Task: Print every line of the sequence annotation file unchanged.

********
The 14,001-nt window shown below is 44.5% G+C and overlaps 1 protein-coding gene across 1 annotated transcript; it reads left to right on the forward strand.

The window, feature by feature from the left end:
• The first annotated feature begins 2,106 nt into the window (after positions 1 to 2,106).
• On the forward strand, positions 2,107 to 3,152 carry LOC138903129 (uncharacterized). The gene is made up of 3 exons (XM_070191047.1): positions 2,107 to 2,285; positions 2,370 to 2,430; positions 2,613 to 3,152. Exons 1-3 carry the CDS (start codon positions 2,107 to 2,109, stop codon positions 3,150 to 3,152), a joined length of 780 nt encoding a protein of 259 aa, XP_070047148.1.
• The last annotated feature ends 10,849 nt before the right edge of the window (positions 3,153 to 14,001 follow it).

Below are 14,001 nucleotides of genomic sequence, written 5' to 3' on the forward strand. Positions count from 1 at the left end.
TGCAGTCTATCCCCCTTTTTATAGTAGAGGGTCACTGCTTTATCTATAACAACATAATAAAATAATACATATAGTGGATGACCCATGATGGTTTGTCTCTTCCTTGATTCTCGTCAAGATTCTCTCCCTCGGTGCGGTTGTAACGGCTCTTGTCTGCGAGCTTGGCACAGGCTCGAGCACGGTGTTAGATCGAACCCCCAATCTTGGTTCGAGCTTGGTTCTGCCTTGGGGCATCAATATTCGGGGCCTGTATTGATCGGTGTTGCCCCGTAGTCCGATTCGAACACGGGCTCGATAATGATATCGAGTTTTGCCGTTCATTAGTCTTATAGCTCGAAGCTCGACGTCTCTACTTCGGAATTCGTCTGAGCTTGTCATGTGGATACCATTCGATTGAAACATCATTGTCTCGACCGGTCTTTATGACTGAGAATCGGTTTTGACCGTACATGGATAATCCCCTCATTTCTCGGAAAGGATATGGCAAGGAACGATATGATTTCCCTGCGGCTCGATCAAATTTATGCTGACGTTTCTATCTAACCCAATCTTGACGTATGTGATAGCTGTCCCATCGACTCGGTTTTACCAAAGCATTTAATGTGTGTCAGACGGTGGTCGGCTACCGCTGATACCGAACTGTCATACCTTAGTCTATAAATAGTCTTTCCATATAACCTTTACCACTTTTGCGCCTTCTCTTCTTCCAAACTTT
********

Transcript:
The 14,001-nt window shown below is 44.5% G+C and overlaps 1 protein-coding gene across 1 annotated transcript; it reads left to right on the forward strand.

The window, feature by feature from the left end:
• The first annotated feature begins 2,106 nt into the window (after positions 1 to 2,106).
• On the forward strand, positions 2,107 to 3,152 carry LOC138903129 (uncharacterized). The gene is made up of 3 exons (XM_070191047.1): positions 2,107 to 2,285; positions 2,370 to 2,430; positions 2,613 to 3,152. Exons 1-3 carry the CDS (start codon positions 2,107 to 2,109, stop codon positions 3,150 to 3,152), a joined length of 780 nt encoding a protein of 259 aa, XP_070047148.1.
• The last annotated feature ends 10,849 nt before the right edge of the window (positions 3,153 to 14,001 follow it).

Below are 14,001 nucleotides of genomic sequence, written 5' to 3' on the forward strand. Positions count from 1 at the left end.
TGCAGTCTATCCCCCTTTTTATAGTAGAGGGTCACTGCTTTATCTATAACAACATAATAAAATAATACATATAGTGGATGACCCATGATGGTTTGTCTCTTCCTTGATTCTCGTCAAGATTCTCTCCCTCGGTGCGGTTGTAACGGCTCTTGTCTGCGAGCTTGGCACAGGCTCGAGCACGGTGTTAGATCGAACCCCCAATCTTGGTTCGAGCTTGGTTCTGCCTTGGGGCATCAATATTCGGGGCCTGTATTGATCGGTGTTGCCCCGTAGTCCGATTCGAACACGGGCTCGATAATGATATCGAGTTTTGCCGTTCATTAGTCTTATAGCTCGAAGCTCGACGTCTCTACTTCGGAATTCGTCTGAGCTTGTCATGTGGATACCATTCGATTGAAACATCATTGTCTCGACCGGTCTTTATGACTGAGAATCGGTTTTGACCGTACATGGATAATCCCCTCATTTCTCGGAAAGGATATGGCAAGGAACGATATGATTTCCCTGCGGCTCGATCAAATTTATGCTGACGTTTCTATCTAACCCAATCTTGACGTATGTGATAGCTGTCCCATCGACTCGGTTTTACCAAAGCATTTAATGTGTGTCAGACGGTGGTCGGCTACCGCTGATACCGAACTGTCATACCTTAGTCTATAAATAGTCTTTCCATATAACCTTTACCACTTTTGCGCCTTCTCTTCTTCCAAACTTT